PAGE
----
The Austin-Healey Sprite, introduced for 1959, continued the collaboration between Austin and The Donald Healey Motor Company and took further advantage of the massive British Motor Corporation parts bin. Although it was aimed at the very bottom of the sports car market, the Sprite used a modern unibody and offered precise handling if modest acceleration from its 948cc A-series overhead valve engine and transmission with synchromesh on the top three gears.
To keep costs down, the independent front suspension was joined by a live rear axle with quarter-elliptic springs, braking was by front and rear drums, and the headlamps – originally intended to pop up – were fixed in the up position. Thanks to the grinning grille and those bulging headlamps, the car was dubbed the “Bugeye” Sprite, or “Frogeye” in the U.K. The Sprite quickly gained a following and they could be seen racing for several decades.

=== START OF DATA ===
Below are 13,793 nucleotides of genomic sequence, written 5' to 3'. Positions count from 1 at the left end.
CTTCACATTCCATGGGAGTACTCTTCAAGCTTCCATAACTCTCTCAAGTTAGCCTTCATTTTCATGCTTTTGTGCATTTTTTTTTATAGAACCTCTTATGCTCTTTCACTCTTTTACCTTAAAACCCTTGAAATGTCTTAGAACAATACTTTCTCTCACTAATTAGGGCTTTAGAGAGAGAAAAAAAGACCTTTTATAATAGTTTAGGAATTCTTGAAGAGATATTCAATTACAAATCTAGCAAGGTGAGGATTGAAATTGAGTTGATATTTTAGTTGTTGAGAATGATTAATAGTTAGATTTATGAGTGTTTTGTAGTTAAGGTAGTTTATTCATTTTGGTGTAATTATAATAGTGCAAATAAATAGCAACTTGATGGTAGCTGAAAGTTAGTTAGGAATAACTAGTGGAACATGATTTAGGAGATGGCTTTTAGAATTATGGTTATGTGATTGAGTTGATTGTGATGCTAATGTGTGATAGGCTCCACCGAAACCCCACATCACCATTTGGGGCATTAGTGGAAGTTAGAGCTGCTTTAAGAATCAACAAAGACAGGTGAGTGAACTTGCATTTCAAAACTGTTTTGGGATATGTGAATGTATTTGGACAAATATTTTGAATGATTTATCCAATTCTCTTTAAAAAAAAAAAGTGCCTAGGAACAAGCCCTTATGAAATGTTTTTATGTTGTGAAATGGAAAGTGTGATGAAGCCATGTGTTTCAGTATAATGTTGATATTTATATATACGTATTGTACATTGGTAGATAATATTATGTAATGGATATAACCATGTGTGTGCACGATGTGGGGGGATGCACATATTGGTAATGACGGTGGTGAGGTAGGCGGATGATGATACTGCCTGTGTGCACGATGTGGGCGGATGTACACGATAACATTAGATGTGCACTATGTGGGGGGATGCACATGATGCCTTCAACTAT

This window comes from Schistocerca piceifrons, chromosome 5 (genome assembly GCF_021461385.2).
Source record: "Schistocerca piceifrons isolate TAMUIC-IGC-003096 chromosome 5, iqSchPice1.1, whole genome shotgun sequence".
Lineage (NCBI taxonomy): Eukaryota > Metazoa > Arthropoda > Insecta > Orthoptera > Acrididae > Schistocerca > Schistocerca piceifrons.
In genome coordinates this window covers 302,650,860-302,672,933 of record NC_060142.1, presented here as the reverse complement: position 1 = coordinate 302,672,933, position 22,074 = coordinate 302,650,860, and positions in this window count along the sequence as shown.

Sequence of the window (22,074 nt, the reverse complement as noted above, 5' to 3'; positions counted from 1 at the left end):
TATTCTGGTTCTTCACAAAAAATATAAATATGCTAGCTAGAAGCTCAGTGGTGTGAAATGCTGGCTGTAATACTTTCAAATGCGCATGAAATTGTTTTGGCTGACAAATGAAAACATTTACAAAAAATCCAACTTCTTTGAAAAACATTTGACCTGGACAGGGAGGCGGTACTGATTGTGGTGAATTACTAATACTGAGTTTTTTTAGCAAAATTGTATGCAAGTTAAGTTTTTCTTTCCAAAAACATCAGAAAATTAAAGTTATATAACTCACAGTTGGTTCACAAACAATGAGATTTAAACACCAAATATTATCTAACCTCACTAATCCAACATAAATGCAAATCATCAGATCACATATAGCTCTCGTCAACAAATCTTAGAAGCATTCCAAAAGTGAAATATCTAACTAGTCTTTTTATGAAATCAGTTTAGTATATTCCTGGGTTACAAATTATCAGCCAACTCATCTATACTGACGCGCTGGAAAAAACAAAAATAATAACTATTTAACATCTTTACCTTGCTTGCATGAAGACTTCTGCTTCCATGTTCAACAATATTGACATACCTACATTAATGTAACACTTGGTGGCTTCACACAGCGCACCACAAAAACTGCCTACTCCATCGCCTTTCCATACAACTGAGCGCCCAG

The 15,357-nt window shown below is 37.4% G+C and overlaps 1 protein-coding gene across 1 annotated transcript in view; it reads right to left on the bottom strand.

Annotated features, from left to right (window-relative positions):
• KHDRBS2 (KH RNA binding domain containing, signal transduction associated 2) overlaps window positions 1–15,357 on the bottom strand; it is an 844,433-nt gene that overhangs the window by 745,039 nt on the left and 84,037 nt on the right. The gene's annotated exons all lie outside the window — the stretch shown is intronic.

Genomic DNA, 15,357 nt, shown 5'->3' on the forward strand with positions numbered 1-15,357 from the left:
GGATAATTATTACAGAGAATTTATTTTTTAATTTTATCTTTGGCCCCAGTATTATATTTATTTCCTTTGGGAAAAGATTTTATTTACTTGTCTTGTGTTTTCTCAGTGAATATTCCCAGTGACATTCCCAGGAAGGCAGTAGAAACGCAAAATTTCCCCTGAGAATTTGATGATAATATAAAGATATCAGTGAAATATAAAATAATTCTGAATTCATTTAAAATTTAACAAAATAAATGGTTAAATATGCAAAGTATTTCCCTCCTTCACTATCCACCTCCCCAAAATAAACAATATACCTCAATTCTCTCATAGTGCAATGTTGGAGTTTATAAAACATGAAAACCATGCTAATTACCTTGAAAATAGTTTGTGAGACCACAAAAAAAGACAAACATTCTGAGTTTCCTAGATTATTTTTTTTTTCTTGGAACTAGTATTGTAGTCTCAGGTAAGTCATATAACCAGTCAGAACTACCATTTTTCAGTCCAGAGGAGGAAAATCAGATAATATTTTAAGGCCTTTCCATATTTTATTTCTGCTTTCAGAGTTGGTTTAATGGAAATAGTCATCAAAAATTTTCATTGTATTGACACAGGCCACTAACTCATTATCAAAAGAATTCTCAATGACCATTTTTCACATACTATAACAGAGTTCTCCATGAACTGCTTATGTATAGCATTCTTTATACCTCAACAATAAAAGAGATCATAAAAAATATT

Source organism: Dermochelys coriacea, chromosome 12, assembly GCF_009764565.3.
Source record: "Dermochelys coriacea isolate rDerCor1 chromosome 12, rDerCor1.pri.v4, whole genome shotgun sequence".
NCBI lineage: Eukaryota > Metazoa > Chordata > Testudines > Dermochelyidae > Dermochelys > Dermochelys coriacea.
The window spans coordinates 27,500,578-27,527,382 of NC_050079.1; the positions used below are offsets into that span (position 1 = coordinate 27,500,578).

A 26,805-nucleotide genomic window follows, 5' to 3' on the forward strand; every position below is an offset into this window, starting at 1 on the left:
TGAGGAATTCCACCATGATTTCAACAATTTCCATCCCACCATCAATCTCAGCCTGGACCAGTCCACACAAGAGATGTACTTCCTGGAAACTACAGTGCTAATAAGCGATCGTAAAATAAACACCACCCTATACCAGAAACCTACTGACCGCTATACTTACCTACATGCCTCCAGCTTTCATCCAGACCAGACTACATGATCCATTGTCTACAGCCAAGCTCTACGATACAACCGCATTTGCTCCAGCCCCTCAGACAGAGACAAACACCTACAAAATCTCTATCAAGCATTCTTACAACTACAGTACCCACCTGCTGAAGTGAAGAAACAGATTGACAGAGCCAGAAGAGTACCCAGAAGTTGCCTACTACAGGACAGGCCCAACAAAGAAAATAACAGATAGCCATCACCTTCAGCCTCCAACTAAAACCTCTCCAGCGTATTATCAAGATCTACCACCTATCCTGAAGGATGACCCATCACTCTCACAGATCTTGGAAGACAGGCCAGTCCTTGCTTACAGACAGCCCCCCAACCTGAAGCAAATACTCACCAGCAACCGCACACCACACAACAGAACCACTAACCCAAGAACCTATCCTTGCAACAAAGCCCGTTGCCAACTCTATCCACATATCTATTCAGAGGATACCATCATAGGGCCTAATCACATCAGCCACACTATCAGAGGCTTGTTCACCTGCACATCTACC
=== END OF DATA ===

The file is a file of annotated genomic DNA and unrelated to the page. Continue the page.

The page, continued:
Approximately 50,000 Sprites were sold, introducing many to the world of sports cars. Although stock Bugeyes are relatively scarce, many have survived, often with 1275 engines, front disc brakes and other modifications. Although more spartan and slower than later Sprites, Bugeyes are the most collectible by a considerable margin.